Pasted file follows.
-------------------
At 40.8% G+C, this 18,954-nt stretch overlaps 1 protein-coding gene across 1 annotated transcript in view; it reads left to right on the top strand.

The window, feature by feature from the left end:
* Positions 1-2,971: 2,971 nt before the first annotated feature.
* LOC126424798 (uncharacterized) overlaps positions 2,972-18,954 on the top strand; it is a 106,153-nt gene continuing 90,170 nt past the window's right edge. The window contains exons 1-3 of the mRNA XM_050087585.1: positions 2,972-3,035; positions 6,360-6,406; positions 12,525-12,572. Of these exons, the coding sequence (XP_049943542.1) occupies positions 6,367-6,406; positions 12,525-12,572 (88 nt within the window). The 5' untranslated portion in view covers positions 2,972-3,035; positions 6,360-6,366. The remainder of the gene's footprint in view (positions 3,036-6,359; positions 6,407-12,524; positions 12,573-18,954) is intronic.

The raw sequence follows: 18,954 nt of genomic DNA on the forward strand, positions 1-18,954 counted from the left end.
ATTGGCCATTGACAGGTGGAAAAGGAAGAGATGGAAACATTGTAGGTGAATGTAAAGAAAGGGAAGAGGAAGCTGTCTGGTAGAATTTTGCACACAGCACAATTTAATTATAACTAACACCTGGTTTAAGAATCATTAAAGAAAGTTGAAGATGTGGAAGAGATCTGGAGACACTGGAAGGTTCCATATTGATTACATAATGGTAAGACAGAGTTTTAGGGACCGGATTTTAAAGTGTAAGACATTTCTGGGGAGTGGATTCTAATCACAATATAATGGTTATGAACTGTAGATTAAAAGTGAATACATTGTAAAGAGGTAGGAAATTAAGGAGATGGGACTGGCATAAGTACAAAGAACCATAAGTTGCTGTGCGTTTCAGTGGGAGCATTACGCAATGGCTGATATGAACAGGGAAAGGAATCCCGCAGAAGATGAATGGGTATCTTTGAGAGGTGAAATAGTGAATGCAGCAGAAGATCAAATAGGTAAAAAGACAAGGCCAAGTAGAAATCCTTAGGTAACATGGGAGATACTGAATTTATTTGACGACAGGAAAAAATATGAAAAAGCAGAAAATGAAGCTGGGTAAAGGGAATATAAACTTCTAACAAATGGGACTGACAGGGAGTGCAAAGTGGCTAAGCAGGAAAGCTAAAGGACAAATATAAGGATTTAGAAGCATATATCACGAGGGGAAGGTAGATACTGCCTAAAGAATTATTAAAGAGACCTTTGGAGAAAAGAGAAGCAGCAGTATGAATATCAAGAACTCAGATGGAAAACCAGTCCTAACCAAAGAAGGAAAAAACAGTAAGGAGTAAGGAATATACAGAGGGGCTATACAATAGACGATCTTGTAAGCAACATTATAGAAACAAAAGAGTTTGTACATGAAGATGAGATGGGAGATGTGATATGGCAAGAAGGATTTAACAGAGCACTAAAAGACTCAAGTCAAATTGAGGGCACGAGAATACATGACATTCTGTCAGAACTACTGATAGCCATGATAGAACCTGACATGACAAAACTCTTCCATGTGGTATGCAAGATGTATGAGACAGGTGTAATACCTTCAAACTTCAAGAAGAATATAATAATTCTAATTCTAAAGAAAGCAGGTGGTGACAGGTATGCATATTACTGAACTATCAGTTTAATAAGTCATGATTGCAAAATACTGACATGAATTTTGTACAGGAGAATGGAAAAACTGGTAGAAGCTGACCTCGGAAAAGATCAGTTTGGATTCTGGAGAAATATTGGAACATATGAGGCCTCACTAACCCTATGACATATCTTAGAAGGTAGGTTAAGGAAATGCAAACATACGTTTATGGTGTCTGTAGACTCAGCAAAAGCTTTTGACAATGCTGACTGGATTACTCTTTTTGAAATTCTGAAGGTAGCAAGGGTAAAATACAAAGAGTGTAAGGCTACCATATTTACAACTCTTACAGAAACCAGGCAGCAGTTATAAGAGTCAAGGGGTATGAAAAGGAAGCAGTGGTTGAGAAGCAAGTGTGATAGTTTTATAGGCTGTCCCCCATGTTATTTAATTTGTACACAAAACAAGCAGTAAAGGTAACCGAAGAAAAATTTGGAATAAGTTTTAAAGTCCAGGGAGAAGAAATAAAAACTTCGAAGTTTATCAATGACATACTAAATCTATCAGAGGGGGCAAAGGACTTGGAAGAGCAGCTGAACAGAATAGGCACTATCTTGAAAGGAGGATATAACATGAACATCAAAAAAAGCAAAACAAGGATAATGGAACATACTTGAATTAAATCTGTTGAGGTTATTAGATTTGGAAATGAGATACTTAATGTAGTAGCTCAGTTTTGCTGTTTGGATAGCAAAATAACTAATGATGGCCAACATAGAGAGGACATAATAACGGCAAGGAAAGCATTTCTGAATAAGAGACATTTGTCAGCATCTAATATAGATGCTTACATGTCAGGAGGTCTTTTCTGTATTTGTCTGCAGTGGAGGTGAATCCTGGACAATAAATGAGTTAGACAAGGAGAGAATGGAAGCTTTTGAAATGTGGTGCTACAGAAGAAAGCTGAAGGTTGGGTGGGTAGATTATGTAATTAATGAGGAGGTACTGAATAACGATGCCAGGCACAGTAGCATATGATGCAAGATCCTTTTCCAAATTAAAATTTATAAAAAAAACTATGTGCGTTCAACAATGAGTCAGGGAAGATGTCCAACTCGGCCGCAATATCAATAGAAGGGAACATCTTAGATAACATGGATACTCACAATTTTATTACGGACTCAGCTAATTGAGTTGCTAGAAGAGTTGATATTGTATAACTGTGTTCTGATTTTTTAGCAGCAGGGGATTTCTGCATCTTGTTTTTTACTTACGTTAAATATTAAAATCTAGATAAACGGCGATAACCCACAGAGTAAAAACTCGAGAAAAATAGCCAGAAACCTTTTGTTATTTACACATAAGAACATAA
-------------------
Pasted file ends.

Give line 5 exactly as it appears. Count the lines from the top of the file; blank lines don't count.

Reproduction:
The raw sequence follows: 18,954 nt of genomic DNA on the forward strand, positions 1-18,954 counted from the left end.